In celebration of the 45th anniversary of Earth Week….
In 1973, the first gardening efforts occurred on the UWGB campus. Barbara Rosenbaum, a student from Missouri, contacted the Office of Student Life wondering if there was a section of campus land that could be made available for a garden. Other students, faculty, and staff soon joined the efforts. Dick Christie, director of student life, made sure the gardening group received funding. Although the allocation was only $100, the group accomplished a great deal the first year.
The garden consisted of a half-acre lot and was divided into a communal section and individual areas. The small organic campus garden grew cabbage, beans, corn, radishes, lettuce, and other vegetables.
One of the organizers was Schellie Hensely, a senior from Illinois. He indicated the limited gardening funds were extended by using the leaf mold from a campus recycling project. Hensley stated the campus gardeners learned from organic gardening publications and members of the group who “grew up on a farm” as well as intuition.
The 1973 garden quickly became bigger in purpose with the campus fruit trees benefitting from the garden mulching and pruning; planned renovation of the greenhouse; and the creation of a library on organic gardening.
Fast forward to 2010 when the current SLO Food Alliance was established and a new campus garden began on the plaza of the University Union. As part of UWGB’s Earth Week celebration, this year’s garden will be planted on Thursday and Friday.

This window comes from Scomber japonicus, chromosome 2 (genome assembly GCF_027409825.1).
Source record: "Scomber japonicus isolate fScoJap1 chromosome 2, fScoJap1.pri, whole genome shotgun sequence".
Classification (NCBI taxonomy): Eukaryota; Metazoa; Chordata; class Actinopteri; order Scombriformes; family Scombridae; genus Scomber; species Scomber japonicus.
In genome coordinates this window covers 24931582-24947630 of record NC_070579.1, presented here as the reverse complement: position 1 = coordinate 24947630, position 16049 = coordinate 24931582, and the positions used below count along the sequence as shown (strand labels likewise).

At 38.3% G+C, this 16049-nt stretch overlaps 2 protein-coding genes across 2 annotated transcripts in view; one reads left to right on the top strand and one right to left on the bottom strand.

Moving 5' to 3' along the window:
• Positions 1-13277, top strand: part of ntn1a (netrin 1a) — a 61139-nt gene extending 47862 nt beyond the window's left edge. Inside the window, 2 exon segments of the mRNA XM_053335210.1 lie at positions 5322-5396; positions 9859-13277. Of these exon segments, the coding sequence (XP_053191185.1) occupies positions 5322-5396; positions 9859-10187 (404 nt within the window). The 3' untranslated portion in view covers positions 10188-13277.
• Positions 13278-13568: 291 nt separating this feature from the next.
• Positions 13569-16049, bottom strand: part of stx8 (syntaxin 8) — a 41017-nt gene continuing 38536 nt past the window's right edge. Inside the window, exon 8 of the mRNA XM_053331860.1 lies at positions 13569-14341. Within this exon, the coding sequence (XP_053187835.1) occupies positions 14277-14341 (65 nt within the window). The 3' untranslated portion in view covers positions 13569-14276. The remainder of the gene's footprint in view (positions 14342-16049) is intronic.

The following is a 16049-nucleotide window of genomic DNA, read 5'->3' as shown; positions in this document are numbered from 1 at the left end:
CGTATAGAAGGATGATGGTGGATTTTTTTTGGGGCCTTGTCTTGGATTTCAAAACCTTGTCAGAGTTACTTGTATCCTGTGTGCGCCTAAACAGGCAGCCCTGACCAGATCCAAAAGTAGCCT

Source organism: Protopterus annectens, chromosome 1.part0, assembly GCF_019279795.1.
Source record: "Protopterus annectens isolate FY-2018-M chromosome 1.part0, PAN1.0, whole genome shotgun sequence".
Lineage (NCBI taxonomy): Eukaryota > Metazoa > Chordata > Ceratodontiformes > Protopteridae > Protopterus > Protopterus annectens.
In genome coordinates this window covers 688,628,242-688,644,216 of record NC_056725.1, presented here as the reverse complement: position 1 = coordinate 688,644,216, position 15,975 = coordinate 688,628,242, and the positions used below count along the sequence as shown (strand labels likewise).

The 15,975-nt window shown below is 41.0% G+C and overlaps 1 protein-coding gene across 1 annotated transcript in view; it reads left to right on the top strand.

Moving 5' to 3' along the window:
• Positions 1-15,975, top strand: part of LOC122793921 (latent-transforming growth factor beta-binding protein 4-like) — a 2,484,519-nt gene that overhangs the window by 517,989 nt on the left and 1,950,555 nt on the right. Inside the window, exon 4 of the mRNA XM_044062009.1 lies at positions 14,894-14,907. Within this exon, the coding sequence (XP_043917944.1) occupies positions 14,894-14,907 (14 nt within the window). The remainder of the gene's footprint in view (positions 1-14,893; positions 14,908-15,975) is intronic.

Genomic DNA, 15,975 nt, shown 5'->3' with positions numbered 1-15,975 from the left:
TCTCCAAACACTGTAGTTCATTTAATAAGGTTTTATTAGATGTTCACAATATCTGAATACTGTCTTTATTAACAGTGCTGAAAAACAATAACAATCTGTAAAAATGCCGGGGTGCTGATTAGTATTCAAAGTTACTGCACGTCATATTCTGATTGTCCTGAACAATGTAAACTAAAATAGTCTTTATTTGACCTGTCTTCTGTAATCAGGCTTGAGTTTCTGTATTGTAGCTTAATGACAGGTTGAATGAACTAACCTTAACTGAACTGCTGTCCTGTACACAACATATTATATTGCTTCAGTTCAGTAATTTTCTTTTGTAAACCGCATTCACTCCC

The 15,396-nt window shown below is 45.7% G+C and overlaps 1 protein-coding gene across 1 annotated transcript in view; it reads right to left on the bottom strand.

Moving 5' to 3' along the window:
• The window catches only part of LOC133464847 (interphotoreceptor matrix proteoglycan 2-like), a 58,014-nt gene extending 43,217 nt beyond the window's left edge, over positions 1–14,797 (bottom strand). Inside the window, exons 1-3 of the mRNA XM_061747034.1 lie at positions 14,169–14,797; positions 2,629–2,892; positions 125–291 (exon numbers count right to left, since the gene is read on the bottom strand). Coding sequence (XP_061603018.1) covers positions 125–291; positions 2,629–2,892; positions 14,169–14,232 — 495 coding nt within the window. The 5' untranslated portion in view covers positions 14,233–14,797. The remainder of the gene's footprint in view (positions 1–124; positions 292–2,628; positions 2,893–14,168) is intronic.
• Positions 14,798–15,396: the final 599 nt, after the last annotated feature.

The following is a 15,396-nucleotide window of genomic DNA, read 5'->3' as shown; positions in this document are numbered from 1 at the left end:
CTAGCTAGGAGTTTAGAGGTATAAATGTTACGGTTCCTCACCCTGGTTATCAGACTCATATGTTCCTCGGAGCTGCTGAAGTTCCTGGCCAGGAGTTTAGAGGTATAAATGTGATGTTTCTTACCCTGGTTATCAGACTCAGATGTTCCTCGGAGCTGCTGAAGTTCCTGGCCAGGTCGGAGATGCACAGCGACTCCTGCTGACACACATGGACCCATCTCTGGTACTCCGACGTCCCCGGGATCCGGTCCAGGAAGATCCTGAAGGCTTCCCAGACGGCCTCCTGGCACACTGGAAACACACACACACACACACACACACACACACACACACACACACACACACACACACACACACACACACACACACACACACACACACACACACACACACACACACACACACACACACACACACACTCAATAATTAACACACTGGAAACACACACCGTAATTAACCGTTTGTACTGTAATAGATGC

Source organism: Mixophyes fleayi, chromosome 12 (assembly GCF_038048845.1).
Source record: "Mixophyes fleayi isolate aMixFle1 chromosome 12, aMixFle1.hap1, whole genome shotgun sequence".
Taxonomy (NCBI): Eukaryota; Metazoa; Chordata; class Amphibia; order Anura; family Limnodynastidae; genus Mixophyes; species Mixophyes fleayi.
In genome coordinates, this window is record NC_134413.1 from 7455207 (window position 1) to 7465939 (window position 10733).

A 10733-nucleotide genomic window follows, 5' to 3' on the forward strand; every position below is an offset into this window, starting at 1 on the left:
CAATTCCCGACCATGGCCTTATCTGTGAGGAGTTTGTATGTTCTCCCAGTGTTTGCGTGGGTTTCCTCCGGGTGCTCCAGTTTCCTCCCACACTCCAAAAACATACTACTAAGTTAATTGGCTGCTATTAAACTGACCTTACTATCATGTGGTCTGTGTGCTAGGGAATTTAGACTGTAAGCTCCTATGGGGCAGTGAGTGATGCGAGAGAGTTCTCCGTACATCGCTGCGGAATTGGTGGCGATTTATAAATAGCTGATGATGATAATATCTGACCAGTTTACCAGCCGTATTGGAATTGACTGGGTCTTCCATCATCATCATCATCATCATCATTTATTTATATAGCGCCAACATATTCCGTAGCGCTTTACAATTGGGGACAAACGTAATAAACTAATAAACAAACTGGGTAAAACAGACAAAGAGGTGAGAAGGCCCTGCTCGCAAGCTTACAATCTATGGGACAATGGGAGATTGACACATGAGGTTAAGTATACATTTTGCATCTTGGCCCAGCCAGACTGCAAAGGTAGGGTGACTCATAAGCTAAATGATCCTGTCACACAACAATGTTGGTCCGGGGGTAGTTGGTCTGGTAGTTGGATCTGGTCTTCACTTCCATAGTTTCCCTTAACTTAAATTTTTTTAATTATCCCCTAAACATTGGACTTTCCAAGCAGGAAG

Pictured in the 1973 photo are Schellie Hensley (right) and Marcia Karras (left).
The Weidner Center of the Performing Arts has presented an astounding array of performances from Broadway to chamber orchestras to pop acts and numerous family events over its 20 plus years on the UW-Green Bay campus. In celebration of UW-Green Bay’s 50th Anniversary, listed below is a compilation of the 50 best shows to ever grace the Weidner Center’s stage.
Happy National Library Week too!
The UWGB Cofrin Library was envisioned by Chancellor Weidner and the architects as the heart of the UWGB campus. Ground was broken for the present library building in 1970. Known at the time as the Library Learning Center, the building opened for use in February 1972. It was renamed in 1990 to honor a major campus donor, David A. Cofrin.
Recently we were asked to provide a history of the Lawton Art Gallery at UWGB. We are sharing our findings with you.
When the College of Creative Communications (Theatre Hall and Studio Arts) buildings were dedicated in April 1974, space was allocated for an art gallery. The first exhibit featured paintings from the Milwaukee artist Mel Kishner. The gallery space was soon outgrown.
In July 1981, Chancellor Weidner announced a $50,000 donation by Randall and Catherine Lawton, from De Pere, for the purpose of remodeling existing gallery space. The new gallery was constructed over the summer of 1982.
The first exhibit in the Lawton Art Gallery was entitled “Chicago Paper: Approaches to Handmade Paper.”